You will need to make some system configurations on device. Depending on your host system, you can connect to your ROSbot with different methods:

On Linux

Open terminal and start ssh connection, you will need to substitute ROSBOT_IP with device address you noted earlier:

ssh husarion@ROSBOT_IP

Proceed to Device setup section.

On Windows

Press WinKey + r then type mstsc.

You will see a window appear:

Windows RDP

Type in your device IP address and click connect.

You will see the ROSbot desktop, from the top menu, choose the Applications -> Terminal.

Device setup

Type the following lines in the terminal to update the package list and upgrade packages:

sudo apt update
sudo apt dist-upgrade

In the terminal execute below commands:

  • Copy the file to your ROSbot and run it as root:
chmod a+x
sudo ./
  • Unzip ROSbot security resources:
cd ~
sudo unzip -d /greengrass
  • Register ROSbot within Husarnet network:
sudo husarnet websetup

As a response, you will get registration link, open it in your browser and follow instructions. When asked for device name, provide rosbot. From dropdown menu Add to network choose Create new network and provide name tutorial. Check Change device hostname... checkbox. Push Add device to your account button.

  • Restart ROSbot to apply changes.

At this moment, ROSbot is ready to start AWS GreenGrass and accept incoming deployments.

Connect with ROSbot again, open terminal and start the GreenGrass:

sudo /greengrass/ggc/core/greengrassd start

Leave the ROSbot turned on, it will wait for deployment.

Creating a RoboMaker IDE

Application will be built using the RoboMaker environment. To create the IDE:

  • Sign in to the AWS RoboMaker console

RoboMaker new IDE

  • On the left, expand Development, choose Development environments, and then choose Create environment.
  • In the Create AWS RoboMaker development environment page, enter rosbot_env as the environment name.
  • Accept the default Instance type (m4.large). You can select different instances type to improve bundling performance.
  • In VPC dropdown list choose the default value.
  • In the Subnets dropdown list choose the first subnet. You can select different subnet if necessary.

RoboMaker create IDE

  • Choose Create to create the AWS Cloud9 development environment.

RoboMaker IDE ready

Deploying the application

To deploy application, you will use RoboMaker environment created in previous step:

  • Go to AWS RoboMaker home console.

  • On the left, expand Development, choose Development environments, and then choose rosbot_env.

  • Open the development environment with Open environment button.

RoboMaker open IDE

  • In the IDE, go to bash tab and clone the rosbot-robomaker repository in ~/environment/ directory:
cd ~/environment/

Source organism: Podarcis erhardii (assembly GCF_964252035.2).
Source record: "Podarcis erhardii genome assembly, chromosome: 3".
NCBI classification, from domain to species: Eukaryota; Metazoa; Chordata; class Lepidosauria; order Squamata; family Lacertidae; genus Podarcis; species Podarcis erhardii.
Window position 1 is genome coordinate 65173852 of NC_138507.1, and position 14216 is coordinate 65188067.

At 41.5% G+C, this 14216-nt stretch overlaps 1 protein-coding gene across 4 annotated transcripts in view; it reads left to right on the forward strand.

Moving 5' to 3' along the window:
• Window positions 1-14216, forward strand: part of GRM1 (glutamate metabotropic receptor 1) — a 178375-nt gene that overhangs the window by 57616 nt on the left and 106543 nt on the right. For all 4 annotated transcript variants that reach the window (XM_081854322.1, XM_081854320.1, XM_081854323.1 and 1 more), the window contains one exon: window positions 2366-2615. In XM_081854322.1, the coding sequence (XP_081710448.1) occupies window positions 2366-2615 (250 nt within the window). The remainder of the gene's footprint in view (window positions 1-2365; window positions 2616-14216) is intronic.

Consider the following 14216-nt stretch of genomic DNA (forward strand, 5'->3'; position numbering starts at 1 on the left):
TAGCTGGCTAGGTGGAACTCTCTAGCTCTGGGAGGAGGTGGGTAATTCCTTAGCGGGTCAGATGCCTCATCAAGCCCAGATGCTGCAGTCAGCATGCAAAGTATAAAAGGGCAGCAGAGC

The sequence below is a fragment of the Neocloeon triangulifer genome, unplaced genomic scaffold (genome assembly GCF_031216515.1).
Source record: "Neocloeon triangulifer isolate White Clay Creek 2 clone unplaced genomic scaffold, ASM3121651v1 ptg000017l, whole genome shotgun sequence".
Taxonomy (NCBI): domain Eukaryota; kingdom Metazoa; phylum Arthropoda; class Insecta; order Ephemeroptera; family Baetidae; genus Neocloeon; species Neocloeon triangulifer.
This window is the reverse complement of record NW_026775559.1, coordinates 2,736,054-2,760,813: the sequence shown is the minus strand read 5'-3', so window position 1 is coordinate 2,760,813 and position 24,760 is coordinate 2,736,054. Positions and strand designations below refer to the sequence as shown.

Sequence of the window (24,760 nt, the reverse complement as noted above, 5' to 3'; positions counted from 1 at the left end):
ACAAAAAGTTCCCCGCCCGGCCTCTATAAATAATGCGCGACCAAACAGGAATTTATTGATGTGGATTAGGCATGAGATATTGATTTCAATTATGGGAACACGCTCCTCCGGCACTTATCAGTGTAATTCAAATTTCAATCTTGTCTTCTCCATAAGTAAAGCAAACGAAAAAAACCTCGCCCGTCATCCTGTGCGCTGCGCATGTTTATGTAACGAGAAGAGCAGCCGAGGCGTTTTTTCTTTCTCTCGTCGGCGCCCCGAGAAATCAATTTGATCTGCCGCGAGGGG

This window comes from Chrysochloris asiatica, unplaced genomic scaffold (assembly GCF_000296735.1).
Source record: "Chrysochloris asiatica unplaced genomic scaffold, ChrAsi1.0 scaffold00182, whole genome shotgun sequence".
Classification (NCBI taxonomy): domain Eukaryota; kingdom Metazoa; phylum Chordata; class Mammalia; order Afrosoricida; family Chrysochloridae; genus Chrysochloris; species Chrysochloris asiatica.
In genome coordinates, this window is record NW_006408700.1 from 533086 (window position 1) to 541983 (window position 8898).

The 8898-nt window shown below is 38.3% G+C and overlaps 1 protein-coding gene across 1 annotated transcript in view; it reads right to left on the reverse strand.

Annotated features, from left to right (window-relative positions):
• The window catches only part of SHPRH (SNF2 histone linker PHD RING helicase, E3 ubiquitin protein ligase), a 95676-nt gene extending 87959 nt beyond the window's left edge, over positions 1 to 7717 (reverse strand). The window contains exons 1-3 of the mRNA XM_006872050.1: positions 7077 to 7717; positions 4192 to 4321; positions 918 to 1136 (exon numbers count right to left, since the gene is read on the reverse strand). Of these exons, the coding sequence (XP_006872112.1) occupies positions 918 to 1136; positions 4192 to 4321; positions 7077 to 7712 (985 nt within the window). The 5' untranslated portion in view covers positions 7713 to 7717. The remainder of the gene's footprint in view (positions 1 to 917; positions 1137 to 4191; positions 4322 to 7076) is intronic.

git clone --recurse-submodules RoboMakerROSbotProject

RoboMaker open IDE

  • Start the configuration script. You need to provide the S3 bucket name and the ARNs of the IAM roles that were created by CloudFormation earlier. The parameters to the script should be set to the corresponding values provided in the output of your CloudFormation stack:
cd ~/environment/RoboMakerROSbotProject/
./IDE_setup.bash <S3BucketName> <RoboMakerRole> <ROSbotDeploymentRole> --launch tutorial_robomaker_1_rosbot.launch

The script will configure EC2 Instance to serve as computation node. During the script execution, you will be prompted to use registration links for robomaker IDE and EC2 instance, add both devices to tutorial network.

When both devices are added, go to Husarnet dashboard again and make sure that rosbot is set to be ROS master.

RoboMaker master

The script will install all dependencies, configure project, build and set the deployment job.

When the script is done with its job, you can observe the deployment process:

  • Sign in to the AWS RoboMaker console.
  • In the left navigation pane, choose Fleet Management and then choose Deployments.
  • When new deployment will appear, open it by clicking its name.
  • Deployment job will start tasks both on ROSbot and EC2 instance.

RoboMaker open IDE

Controlling the robot

ROSbot is prepared to autonomously navigate towards destination selected by user.

You will use ROSbot remote desktop to set destination and observe progresses:

  • Connect through remote desktop with ROSbot

  • Open new terminal window

  • Start rviz by typing:

    rviz -d $(rospack find tutorial_pkg)/rviz/tutorial_8.rviz

You will see the Rviz visualization tool with created map and ROSbot position. Planned trajectory will appear as soon as destination is set.

To set a destination point on a map, use 2D Nav Goal button in Rviz.

You can see an example map being created on the screenshot below.

RoboMaker exploration screenshot


After completing this tutorial you will know how to connect ROSbot, EC2 cloud compute instance, RoboMaker IDE and your laptop in single VPN network using Husarnet.

Also, you will know how to configure ROSbot and EC2 instance to cooperate as consistent robotic system. Above example shows how to outsource map building and path planning processes to cloud environment, by following this method, you can outsource any computation demanding task.

by Łukasz Mitka, Husarion

Do you need any support with completing this tutorial or have any difficulties with software or hardware? Feel free to describe your thoughts on our community forum: or to contact with our support: